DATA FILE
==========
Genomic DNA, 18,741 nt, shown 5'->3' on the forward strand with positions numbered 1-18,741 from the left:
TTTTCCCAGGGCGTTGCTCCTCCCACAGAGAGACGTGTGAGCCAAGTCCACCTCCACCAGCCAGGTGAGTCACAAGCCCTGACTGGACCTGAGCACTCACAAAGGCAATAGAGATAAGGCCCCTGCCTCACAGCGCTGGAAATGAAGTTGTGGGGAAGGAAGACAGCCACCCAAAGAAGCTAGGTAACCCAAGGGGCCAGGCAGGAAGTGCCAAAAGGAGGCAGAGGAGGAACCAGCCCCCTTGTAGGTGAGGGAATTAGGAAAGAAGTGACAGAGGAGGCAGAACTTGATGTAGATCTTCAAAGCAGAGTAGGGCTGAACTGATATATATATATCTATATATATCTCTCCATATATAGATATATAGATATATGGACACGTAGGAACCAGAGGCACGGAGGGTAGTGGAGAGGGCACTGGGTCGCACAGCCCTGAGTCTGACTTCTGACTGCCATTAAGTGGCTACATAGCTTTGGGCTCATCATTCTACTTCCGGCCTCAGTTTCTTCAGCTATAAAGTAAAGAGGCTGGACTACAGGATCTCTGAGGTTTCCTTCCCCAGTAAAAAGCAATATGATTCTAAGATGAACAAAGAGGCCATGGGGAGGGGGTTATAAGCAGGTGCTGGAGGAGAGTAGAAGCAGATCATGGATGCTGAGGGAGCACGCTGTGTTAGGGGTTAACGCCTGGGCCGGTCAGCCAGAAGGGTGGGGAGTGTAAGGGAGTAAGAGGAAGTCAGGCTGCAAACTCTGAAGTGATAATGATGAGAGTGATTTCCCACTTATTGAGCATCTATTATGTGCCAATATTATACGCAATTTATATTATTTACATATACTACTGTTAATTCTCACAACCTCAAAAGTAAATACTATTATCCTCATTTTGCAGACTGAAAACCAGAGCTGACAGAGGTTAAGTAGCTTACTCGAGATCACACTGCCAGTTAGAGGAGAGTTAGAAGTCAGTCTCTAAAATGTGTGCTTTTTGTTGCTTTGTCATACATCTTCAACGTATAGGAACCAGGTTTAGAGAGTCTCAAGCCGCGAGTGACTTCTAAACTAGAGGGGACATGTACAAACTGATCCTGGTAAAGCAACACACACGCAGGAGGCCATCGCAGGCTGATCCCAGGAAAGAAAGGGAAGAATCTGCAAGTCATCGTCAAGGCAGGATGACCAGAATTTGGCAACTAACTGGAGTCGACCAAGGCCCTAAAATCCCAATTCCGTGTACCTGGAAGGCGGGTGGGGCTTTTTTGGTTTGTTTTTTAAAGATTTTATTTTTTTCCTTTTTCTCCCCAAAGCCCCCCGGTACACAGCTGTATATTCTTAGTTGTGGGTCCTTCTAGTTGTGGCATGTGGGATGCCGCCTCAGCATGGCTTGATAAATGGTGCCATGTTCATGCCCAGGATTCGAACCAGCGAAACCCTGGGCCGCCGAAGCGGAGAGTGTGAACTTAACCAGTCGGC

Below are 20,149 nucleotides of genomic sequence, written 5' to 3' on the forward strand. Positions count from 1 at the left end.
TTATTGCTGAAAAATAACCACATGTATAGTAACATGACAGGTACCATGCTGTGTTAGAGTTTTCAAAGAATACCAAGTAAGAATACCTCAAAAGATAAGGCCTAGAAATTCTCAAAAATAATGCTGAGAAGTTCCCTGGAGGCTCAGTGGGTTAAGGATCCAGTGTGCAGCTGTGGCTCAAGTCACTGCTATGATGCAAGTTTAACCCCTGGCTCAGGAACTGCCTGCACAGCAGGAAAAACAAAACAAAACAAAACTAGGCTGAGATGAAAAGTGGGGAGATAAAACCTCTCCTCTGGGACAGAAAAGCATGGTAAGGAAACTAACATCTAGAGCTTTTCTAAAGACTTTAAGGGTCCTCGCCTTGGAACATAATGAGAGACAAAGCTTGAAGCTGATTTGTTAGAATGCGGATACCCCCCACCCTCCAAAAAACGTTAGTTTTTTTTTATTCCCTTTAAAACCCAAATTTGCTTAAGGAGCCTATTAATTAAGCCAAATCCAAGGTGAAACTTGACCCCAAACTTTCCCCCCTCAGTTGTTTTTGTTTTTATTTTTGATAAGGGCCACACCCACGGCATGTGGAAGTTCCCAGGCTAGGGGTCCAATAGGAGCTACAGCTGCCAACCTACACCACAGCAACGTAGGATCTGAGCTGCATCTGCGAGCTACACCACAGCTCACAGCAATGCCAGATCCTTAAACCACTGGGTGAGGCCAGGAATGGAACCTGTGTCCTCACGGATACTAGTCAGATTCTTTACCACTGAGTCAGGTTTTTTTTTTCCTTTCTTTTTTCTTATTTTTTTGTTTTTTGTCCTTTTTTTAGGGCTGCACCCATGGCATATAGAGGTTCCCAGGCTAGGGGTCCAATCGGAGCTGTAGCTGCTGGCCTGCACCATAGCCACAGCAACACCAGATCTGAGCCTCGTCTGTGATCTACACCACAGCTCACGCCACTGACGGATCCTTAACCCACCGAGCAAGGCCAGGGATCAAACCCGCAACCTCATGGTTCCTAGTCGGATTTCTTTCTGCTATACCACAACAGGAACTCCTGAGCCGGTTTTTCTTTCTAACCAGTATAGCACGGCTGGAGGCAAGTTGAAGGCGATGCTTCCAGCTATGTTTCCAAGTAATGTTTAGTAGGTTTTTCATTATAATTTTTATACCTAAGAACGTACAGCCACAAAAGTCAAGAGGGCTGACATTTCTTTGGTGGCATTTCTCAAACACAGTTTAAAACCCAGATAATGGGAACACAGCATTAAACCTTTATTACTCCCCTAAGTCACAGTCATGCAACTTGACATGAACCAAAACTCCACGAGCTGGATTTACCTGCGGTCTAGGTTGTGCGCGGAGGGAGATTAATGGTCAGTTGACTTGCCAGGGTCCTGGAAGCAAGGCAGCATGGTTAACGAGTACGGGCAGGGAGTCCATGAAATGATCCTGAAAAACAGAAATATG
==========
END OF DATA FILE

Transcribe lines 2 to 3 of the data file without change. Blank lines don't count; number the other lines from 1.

TTTTCCCAGGGCGTTGCTCCTCCCACAGAGAGACGTGTGAGCCAAGTCCACCTCCACCAGCCAGGTGAGTCACAAGCCCTGACTGGACCTGAGCACTCACAAAGGCAATAGAGATAAGGCCCCTGCCTCACAGCGCTGGAAATGAAGTTGTGGGGAAGGAAGACAGCCACCCAAAGAAGCTAGGTAACCCAAGGGGCCAGGCAGGAAGTGCCAAAAGGAGGCAGAGGAGGAACCAGCCCCCTTGTAGGTGAGGGAATTAGGAAAGAAGTGACAGAGGAGGCAGAACTTGATGTAGATCTTCAAAGCAGAGTAGGGCTGAACTGATATATATATATCTATATATATCTCTCCATATATAGATATATAGATATATGGACACGTAGGAACCAGAGGCACGGAGGGTAGTGGAGAGGGCACTGGGTCGCACAGCCCTGAGTCTGACTTCTGACTGCCATTAAGTGGCTACATAGCTTTGGGCTCATCATTCTACTTCCGGCCTCAGTTTCTTCAGCTATAAAGTAAAGAGGCTGGACTACAGGATCTCTGAGGTTTCCTTCCCCAGTAAAAAGCAATATGATTCTAAGATGAACAAAGAGGCCATGGGGAGGGGGTTATAAGCAGGTGCTGGAGGAGAGTAGAAGCAGATCATGGATGCTGAGGGAGCACGCTGTGTTAGGGGTTAACGCCTGGGCCGGTCAGCCAGAAGGGTGGGGAGTGTAAGGGAGTAAGAGGAAGTCAGGCTGCAAACTCTGAAGTGATAATGATGAGAGTGATTTCCCACTTATTGAGCATCTATTATGTGCCAATATTATACGCAATTTATATTATTTACATATACTACTGTTAATTCTCACAACCTCAAAAGTAAATACTATTATCCTCATTTTGCAGACTGAAAACCAGAGCTGACAGAGGTTAAGTAGCTTACTCGAGATCACACTGCCAGTTAGAGGAGAGTTAGAAGTCAGTCTCTAAAATGTGTGCTTTTTGTTGCTTTGTCATACATCTTCAACGTATAGGAACCAGGTTTAGAGAGTCTCAAGCCGCGAGTGACTTCTAAACTAGAGGGGACATGTACAAACTGATCCTGGTAAAGCAACACACACGCAGGAGGCCATCGCAGGCTGATCCCAGGAAAGAAAGGGAAGAATCTGCAAGTCATCGTCAAGGCAGGATGACCAGAATTTGGCAACTAACTGGAGTCGACCAAGGCCCTAAAATCCCAATTCCGTGTACCTGGAAGGCGGGTGGGGCTTTTTTGGTTTGTTTTTTAAAGATTTTATTTTTTTCCTTTTTCTCCCCAAAGCCCCCCGGTACACAGCTGTATATTCTTAGTTGTGGGTCCTTCTAGTTGTGGCATGTGGGATGCCGCCTCAGCATGGCTTGATAAATGGTGCCATGTTCATGCCCAGGATTCGAACCAGCGAAACCCTGGGCCGCCGAAGCGGAGAGTGTGAACTTAACCAGTCGGC

Below are 20,149 nucleotides of genomic sequence, written 5' to 3' on the forward strand. Positions count from 1 at the left end.